Every business activity intended to reach people is incomplete without social media. It’s more than true irrespective of whether you’re doing B2C or B2B advocate marketing because your target customers are there on the multiple platforms of social media. But as every platform has a different purpose and usability, it’s important to understand which platform is more natural for which sort of advocacy.
For B2C, Facebook has been a staple due to its enormous reach and effect. But with the growing importance of the visual content, Instagram, Snapchat, and YouTube are also becoming favorite destinations of B2C advocates. The reason is simple…the very nature of these platforms is like a digital hangout where you can speak whatever comes to your mind. It’s a way to display your personal feelings and thoughts.
For B2B, LinkedIn still remains the most important. As it was created as a professional network where professionals from every sector can communicate, it’s obvious that B2B advocates should use it as much as possible. Many important people from the business world have their presence on LinkedIn. You can tap them. Besides, discussion groups, in particular, should be leveraged as much as possible for not only engagement but content distribution. Believe me…understanding the platform and its behavior have paramount importance. It’s unlikely that the CEO or MD will talk about your software solutions on Facebook. For him or her, LinkedIn is better suited. It may make or break your advocacy game!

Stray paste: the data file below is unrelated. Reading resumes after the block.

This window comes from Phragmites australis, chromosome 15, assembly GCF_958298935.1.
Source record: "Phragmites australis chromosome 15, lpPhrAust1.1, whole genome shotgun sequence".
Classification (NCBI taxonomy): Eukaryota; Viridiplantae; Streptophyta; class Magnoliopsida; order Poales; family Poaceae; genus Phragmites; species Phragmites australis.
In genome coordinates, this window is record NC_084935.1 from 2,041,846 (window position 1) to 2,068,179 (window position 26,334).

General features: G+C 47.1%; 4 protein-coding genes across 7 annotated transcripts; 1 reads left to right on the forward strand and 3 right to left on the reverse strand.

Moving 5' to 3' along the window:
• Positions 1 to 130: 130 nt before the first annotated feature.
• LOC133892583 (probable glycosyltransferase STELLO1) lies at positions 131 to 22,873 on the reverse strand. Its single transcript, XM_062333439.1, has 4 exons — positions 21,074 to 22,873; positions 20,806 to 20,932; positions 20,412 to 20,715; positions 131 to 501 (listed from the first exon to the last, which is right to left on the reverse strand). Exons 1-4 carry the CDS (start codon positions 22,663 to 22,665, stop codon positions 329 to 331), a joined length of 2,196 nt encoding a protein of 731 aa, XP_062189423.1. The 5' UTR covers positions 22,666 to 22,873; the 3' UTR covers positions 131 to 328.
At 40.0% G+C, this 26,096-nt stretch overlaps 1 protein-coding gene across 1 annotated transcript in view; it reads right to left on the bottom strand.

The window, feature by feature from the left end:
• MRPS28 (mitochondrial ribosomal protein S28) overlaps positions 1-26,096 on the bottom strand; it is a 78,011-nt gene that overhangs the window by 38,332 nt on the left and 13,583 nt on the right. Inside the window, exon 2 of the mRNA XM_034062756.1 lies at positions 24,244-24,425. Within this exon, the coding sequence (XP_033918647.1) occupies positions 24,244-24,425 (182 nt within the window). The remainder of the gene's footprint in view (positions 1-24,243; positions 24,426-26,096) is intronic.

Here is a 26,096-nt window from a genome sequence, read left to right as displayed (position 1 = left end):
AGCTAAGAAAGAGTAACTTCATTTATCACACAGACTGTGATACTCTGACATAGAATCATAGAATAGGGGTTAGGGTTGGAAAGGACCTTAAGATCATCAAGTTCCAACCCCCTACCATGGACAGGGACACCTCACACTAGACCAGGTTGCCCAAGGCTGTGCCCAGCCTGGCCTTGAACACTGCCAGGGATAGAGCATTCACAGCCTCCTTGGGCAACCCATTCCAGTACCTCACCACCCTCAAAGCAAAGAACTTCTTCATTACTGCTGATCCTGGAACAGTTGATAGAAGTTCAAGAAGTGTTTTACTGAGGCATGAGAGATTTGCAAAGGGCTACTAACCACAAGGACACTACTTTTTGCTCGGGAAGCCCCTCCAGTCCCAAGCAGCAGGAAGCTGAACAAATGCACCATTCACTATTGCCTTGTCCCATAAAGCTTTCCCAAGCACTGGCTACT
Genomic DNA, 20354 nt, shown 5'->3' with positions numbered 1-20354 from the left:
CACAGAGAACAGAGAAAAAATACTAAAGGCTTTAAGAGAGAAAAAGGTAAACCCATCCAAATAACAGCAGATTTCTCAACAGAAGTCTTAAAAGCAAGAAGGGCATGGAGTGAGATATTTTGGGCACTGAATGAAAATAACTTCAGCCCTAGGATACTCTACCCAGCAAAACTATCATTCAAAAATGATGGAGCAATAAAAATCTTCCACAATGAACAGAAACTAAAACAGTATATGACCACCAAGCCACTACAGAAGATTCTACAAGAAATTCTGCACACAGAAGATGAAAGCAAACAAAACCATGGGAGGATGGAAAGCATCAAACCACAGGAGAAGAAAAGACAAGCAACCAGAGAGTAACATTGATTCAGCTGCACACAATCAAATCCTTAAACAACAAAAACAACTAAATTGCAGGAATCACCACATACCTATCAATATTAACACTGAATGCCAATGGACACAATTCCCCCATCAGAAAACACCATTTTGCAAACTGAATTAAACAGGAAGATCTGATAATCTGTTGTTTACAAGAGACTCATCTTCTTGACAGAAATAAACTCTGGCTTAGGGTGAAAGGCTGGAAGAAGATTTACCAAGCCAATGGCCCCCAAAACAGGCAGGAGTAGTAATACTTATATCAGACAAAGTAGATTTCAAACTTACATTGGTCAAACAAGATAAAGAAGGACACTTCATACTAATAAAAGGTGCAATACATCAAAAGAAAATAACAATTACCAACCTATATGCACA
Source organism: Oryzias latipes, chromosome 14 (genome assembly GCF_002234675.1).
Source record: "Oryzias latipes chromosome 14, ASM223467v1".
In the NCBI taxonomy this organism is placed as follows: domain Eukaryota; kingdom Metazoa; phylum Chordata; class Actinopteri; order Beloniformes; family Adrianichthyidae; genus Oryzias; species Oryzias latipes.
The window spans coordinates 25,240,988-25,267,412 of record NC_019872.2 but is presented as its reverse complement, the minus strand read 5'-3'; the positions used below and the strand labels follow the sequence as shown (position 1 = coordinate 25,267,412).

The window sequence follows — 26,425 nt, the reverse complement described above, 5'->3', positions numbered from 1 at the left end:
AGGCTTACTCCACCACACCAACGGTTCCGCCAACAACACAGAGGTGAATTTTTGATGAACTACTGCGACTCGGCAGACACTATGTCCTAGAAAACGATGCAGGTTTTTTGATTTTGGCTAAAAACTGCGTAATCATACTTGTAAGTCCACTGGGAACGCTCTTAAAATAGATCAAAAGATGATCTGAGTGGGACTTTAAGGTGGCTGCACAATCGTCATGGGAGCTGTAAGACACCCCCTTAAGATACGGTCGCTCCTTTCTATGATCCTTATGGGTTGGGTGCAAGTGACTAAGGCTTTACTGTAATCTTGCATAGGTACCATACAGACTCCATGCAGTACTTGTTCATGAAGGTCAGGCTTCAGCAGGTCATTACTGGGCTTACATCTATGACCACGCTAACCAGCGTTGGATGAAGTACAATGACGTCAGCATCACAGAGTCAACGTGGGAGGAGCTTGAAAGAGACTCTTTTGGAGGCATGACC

E) Different Challenges: Both B2C and B2B advocate marketing have to face different challenges. In B2C advocacy, you have to create a pitch which is full of personalization with the undertone of why the product, which you are recommending, can make a little or big change in the lives of your target customers. Similarly, the scale of B2C is huge. Just imagine how many coffees Starbucks must have sold in the last year. You will have to reach and convince most of them either to come back again or refer their friends. Naturally, it has to have quality monitoring.
The biggest challenge for a B2B advocate is that each company has a different buying process. Buying is never an impulsive decision in B2B purchasing. And thus each company follows certain steps before they decide anything on the final purchase decision. You will have to understand their process. You will have to mold yourself to see where you can fit in their things of schemes along with interacting with the right prospect at the right time. It’s not as easy as it sounds!
To Conclude… Indeed, even though the basic concept of advocacy remains same in B2B and B2C setups, there are some obvious differences. And those differences primarily stem from the difference in the target customers. But few things remain same- need to communicate powerfully and effectively with the customers naturally pops up in the mind in that context. Because whether its B2C or B2B, ultimately it’s B2P, i.e. business to people!
Note: To run a successful advocate strategy, you need have advocates first. Go through our white paper, “21 Ways to Turn Your Customers into Advocates” to discover how to convert your loyal customers into advocates. For a bigger-picture approach, check out “Advocate Loyalty: A Four-Point Strategy!”